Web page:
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. Last Updated: 07/27/2016

FACES & VOICES: An Unusual Distraction at Sheremetyevo




This will take just a few minutes of your time."


I looked at the woman who had approached me in the departure lounge at Sheremetyevo 2. I was immediately suspicious. I was loaded down with baggage f a heavy trunk, a big suitcase, my laptop, a carry-on bag and the cat f and I didn't think I had a few minutes to spare, what with getting the cat's exit documentation, getting all that luggage through customs and checking in at the Delta counter.


"We're conducting a survey," said the woman, Nadezhda, nattily dressed and perfectly coiffured. She showed me a questionnaire developed by VisitCard International, a discount credit card service, to canvas passengers' opinions on the operation and service at Moscow's international airport. (At least she's not with the Unification Church, I thought.)


Nadezhda said that for the past two weeks three shifts of six people each have canvassed airport passengers about the pluses and minuses of Sheremetyevo's operations. And they've gotten an earful.


"We come up to the passengers with a smile, and they say such things," she said. "They unload on us. Sometimes they ruin my mood."


Did I have any thoughts on this issue? Any suggestions on what needed to be changed? "Passport control," I answered. Too few booths for too many exhausted, sweaty passengers jockeying for positions in herds (not lines) after a 13-hour direct flight from Los Angeles. Ditto for the paucity of customs officers, those checking both incoming and outgoing passengers. Then there's the taxi mafia, a gantlet of piranhas waiting for the innocent goldfish coming out of customs. (Because I had a flight to catch, I didn't tell Nadezhda about my objection to the exorbitantly priced pizza, costing the equivalent of some $5 per slice, nor about my abhorrence of the dark, coffee can-like decorations on the ceiling.) "But do you notice any improvements?" Nadezhda asked.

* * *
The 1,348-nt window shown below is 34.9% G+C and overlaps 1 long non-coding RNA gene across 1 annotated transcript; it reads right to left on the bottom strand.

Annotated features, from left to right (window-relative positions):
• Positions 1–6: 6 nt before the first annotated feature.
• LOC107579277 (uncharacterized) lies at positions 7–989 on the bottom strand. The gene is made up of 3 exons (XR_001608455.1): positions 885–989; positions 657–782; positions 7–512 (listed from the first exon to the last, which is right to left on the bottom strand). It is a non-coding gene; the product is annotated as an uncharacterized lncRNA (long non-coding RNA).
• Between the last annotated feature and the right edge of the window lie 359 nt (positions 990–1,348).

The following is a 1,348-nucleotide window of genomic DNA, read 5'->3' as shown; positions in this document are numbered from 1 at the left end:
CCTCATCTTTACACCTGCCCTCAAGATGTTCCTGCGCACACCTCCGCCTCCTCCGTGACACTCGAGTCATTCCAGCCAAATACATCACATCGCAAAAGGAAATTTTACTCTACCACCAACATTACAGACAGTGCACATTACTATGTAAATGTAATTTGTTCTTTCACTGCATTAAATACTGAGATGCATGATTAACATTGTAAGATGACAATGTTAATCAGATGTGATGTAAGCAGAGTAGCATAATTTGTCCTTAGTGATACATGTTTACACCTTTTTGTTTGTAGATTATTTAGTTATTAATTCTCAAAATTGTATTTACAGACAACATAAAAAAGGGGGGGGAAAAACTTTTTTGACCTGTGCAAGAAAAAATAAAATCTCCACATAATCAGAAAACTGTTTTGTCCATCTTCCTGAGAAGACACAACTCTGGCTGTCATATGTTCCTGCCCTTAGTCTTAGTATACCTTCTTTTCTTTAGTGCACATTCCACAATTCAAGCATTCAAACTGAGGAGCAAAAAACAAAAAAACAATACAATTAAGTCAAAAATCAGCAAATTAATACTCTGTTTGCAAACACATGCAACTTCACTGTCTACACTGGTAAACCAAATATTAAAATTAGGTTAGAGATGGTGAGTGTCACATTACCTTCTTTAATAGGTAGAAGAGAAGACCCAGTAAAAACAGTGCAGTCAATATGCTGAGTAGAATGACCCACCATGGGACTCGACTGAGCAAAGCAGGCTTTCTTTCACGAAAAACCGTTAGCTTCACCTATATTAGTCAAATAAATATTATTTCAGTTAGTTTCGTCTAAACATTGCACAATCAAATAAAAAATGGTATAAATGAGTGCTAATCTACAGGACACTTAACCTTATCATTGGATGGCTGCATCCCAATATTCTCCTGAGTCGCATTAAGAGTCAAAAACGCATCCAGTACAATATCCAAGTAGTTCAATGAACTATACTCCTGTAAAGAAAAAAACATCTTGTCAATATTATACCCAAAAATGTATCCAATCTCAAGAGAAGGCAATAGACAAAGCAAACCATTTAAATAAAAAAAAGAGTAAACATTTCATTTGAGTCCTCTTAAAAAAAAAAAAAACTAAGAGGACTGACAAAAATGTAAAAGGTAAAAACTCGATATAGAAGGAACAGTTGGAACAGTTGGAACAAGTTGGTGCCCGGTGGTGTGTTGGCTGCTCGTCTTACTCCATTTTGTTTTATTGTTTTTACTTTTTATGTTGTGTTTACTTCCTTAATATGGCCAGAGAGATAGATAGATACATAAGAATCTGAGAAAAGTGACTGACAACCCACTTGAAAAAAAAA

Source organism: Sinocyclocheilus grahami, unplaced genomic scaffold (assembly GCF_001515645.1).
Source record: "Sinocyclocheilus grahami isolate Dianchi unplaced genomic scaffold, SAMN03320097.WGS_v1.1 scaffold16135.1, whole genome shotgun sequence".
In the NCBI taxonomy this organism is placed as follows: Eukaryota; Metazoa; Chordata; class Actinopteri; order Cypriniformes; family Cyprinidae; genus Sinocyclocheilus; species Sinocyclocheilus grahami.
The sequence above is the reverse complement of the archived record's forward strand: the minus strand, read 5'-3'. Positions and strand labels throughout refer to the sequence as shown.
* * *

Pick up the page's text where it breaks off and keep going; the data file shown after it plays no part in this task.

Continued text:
Actually, yes, I said. The baggage often comes out more quickly than it used to 10 years ago, and the customs officers, once you elbow your way into their field of view, don't care so much about whether or not you have a couple thousand in cash coming in. And then there's that relatively new addition to Sheremetyevo, the sine qua non of any civilized society: the green, "nothing to declare" customs line.


I was interested to know what other passengers had to say about Sheremetyevo. In general, Nadezhda said, passengers find the airport is cleaner than it used to be. But they too object to the long lines at passport control and customs.


Nadezhda listened to my comments for at least 10 minutes, annotating a questionnaire. She is paid by the volume of forms completed, so that the more quickly she works, the more she makes. But Nadezhda said she's a people person, so she often sticks around to listen to longer monologues.


One woman, heading for a wedding in Los Angeles, talked her ear off for half an hour.


Nadezhda said some passengers raise the issue of a disease that plagues much of Russia's bureaucratic fabric. Many people she's interviewed have suggested that the airport staff be rotated more regularly.


"People say they're rude," Nadezhda said with a sigh. "They wish they'd be more courteous."


Helen Womack is on vacation.